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The Angle of the Engine Dangle


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In other words, perpendicular to the ground or to the wing? In this link,  Sergei, the gent behind the Druz144 series of, very nice looking, engines explains his method of attaching pylons to wings.  A gent with the username of skyking takes issue with his method as the engines are perpendicular to the ground and he favours a perpendicular to the wing approach.  So who is correct?  

 

https://www.airlinercafe.com/forums.php?m=posts&q=11204

 

In the photos I’ve looked at, no matter the airplane, they all seem to hang straight down.  A test fit of the engines on my Revell 747 build positions them slightly splayed outward but not perpendicular to the wing, accounting for the dihedral. That could just be a matter of seating them correctly to the wing, however.

 

Your thoughts on the matter?

 

Dennis

 

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It could be either it depends on how the designer designed it. 

afair the F-6 Hellcat's engine had a thrust line at an angle to the fuselage, the front of the engine pointing down at an angle, not aligned with either the wing or ground, A couple of bombers were the same, afair the Merlin engine Whitley also had up angled engines so as it flew, the fuselage took on a nose down attitude.

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Interesting question. I too would like to know the answer. AFAIK engine position and subsequent angle of thrust is dependant on which aircraft it's fitted to. There is not just whether it is pointing up or down hill to consider, there is also whether the engines thrust is convergent, divergent or parallel to both the fuselage and other engines.

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I think most aircraft engines are not mounted parallel to the the line of flight or the aircrafts' centreline, Shackleton engines point downwards at the front and I think the 747s are pointed upwards.

 

However, I could be mistaken, but I think Dennis is possibly asking that when viewed from the exact front or rear is the engine pylon itself at 90 degrees to the wing dihedral, or true vertical as in 90 degrees from the ground?  So if the wing has a 4 degree dihedral the pylon will angle outwards by 4 degrees.

This possibly varies across aircraft types also, but on the 747 the pylons are about 90 degrees to the wing dihedral and angle outwards slightly towards their bottoms.

In reality the rake of the pylons and the fact they 'twist' towards their forward inboard edges makes it very hard to tell, so on a model I think you can get away with either angle.

 

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1 hour ago, 71chally said:

is the engine pylon itself at 90 degrees to the wing dihedral, or true vertical as in 90 degrees from the ground? 

Exactly that, James, is Sergey’s method correct, 90 to the ground, or is skyking’s, 90 degrees to the wing.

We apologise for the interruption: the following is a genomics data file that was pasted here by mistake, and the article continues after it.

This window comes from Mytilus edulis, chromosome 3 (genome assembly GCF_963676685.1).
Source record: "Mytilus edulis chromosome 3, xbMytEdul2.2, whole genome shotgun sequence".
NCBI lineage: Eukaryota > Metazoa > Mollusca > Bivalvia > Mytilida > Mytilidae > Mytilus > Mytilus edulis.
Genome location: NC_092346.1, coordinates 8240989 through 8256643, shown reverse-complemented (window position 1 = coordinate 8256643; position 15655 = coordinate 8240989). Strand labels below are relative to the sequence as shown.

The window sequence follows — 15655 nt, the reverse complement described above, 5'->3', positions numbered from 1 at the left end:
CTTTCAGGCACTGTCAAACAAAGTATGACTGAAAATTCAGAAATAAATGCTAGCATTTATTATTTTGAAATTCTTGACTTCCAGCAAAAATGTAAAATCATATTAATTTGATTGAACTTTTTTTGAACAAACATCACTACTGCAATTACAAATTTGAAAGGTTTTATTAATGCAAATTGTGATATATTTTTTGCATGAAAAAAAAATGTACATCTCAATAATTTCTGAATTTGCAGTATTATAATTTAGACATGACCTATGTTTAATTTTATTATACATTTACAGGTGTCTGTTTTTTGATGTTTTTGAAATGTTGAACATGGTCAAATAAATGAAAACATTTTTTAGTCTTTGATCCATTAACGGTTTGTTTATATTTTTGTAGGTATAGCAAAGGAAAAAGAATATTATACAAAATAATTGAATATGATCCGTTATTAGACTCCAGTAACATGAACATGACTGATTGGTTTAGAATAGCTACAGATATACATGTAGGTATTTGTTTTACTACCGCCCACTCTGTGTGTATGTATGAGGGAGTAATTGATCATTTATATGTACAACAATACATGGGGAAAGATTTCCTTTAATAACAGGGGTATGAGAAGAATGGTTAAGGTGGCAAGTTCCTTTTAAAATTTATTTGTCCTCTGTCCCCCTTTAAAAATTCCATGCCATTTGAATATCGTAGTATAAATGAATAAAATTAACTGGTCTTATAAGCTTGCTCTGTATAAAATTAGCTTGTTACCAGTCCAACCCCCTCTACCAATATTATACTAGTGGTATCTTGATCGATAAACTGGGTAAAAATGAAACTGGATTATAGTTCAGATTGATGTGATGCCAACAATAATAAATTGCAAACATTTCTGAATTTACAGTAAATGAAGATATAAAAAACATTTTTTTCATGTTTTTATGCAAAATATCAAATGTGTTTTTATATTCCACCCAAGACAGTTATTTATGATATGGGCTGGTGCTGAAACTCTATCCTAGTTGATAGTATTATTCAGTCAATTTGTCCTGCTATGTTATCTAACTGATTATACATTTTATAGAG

They appear to be 90 degrees to the ground in this photo.  Also, the pylons seem to be slightly offset. But that could be my vision. 

 

resized_6ddd4bb2-e3c3-42c8-b517-84ef3eb6

 

Dennis

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I don't think they are though Dennis, at first glance they might look it, but look more closely and they look more angled with the wing.  It's more pronounced on the inboard pylons as the wing dihedral washes out by mid wing.

I have taken some photos which I think show this, will try and post soon.

When the outer wings lift in flight it would make the effect even more pronounced.

 

You can see in that shot what I mentioned previously that the pylons 'twist' in on that upper rake, you can see there in the shadows

Edited by 71chally
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It’s very subtle though isn’t it, James.  At least in this photo.  In the plans I’ve been using (and I know about plans) they do seem to cant outward.  I’ll post a photo tomorrow.  

 

Dennis 

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14 hours ago, DMC said:

A gent with the username of skyking takes issue with his method as the engines are perpendicular to the ground and he favours a perpendicular to the wing approach.  

I know skyking quite well. You might say that he and I are very close. We agree that the engines of Boeing's 707 and 747 were/are perpendicular to the wing. So are those of the Douglas DC-8. All confirmed by engineering drawings and tech manuals. Airbus apparently takes a different approach to engine mount design.

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13 hours ago, DMC said:

It’s very subtle though isn’t it, James.  At least in this photo.

Dennis 

It is Dennis, which what I meant earlier that I'm not sure that I would notice this on a kit, but if one is fussy then I suppose it would be an issue.

 

I offer these as a way of illustrating the angle, look at the engines/pylons on the stb'd wing of the nearest one

50230771602_6ebe68498a_b.jpg

Boeing 747 -436s G-BYGA & G-BYGE by James Thomas, on Flickr

 

24965065935_776325b771_b.jpg

Boeing 747 -436 G-BNLX British Airways by James Thomas, on Flickr

 

16183738585_3be5c38796_b.jpg

Boeing 747 -412 BDSF N400SA Southern Air by James Thomas, on Flickr

 

 

I think this picture shows the angle quite well, I have trued the picture up so that the aircraft is perfectly level,